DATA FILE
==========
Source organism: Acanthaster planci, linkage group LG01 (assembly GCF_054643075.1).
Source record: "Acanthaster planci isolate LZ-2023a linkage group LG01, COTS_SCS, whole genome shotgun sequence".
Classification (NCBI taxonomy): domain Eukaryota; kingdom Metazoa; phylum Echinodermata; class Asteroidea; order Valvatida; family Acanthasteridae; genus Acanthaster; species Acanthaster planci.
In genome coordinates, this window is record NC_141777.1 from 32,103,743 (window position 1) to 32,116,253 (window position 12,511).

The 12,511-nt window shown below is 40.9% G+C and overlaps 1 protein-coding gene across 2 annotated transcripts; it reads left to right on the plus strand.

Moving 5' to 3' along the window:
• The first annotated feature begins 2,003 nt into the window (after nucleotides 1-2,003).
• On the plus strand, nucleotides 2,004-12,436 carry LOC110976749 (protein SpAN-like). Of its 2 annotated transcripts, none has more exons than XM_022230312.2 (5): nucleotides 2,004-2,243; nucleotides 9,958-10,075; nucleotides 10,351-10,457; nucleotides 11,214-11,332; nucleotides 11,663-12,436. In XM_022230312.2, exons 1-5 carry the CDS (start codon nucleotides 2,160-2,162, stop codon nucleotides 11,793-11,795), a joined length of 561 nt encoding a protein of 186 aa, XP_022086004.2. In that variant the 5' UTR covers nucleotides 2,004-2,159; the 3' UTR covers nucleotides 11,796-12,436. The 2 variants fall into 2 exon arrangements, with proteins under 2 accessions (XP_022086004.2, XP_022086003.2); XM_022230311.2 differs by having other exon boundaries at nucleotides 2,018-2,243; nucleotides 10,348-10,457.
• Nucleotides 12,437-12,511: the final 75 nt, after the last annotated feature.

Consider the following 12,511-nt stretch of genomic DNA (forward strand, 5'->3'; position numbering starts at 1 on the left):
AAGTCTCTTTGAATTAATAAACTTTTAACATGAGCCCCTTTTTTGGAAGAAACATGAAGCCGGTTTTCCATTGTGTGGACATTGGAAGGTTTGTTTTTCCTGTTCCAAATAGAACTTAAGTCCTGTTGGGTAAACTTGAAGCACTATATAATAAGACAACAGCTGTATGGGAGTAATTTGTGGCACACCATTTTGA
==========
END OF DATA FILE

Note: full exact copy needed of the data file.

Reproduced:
Source organism: Acanthaster planci, linkage group LG01 (assembly GCF_054643075.1).
Source record: "Acanthaster planci isolate LZ-2023a linkage group LG01, COTS_SCS, whole genome shotgun sequence".
Classification (NCBI taxonomy): domain Eukaryota; kingdom Metazoa; phylum Echinodermata; class Asteroidea; order Valvatida; family Acanthasteridae; genus Acanthaster; species Acanthaster planci.
In genome coordinates, this window is record NC_141777.1 from 32,103,743 (window position 1) to 32,116,253 (window position 12,511).

The 12,511-nt window shown below is 40.9% G+C and overlaps 1 protein-coding gene across 2 annotated transcripts; it reads left to right on the plus strand.

Moving 5' to 3' along the window:
• The first annotated feature begins 2,003 nt into the window (after nucleotides 1-2,003).
• On the plus strand, nucleotides 2,004-12,436 carry LOC110976749 (protein SpAN-like). Of its 2 annotated transcripts, none has more exons than XM_022230312.2 (5): nucleotides 2,004-2,243; nucleotides 9,958-10,075; nucleotides 10,351-10,457; nucleotides 11,214-11,332; nucleotides 11,663-12,436. In XM_022230312.2, exons 1-5 carry the CDS (start codon nucleotides 2,160-2,162, stop codon nucleotides 11,793-11,795), a joined length of 561 nt encoding a protein of 186 aa, XP_022086004.2. In that variant the 5' UTR covers nucleotides 2,004-2,159; the 3' UTR covers nucleotides 11,796-12,436. The 2 variants fall into 2 exon arrangements, with proteins under 2 accessions (XP_022086004.2, XP_022086003.2); XM_022230311.2 differs by having other exon boundaries at nucleotides 2,018-2,243; nucleotides 10,348-10,457.
• Nucleotides 12,437-12,511: the final 75 nt, after the last annotated feature.

Consider the following 12,511-nt stretch of genomic DNA (forward strand, 5'->3'; position numbering starts at 1 on the left):
AAGTCTCTTTGAATTAATAAACTTTTAACATGAGCCCCTTTTTTGGAAGAAACATGAAGCCGGTTTTCCATTGTGTGGACATTGGAAGGTTTGTTTTTCCTGTTCCAAATAGAACTTAAGTCCTGTTGGGTAAACTTGAAGCACTATATAATAAGACAACAGCTGTATGGGAGTAATTTGTGGCACACCATTTTGA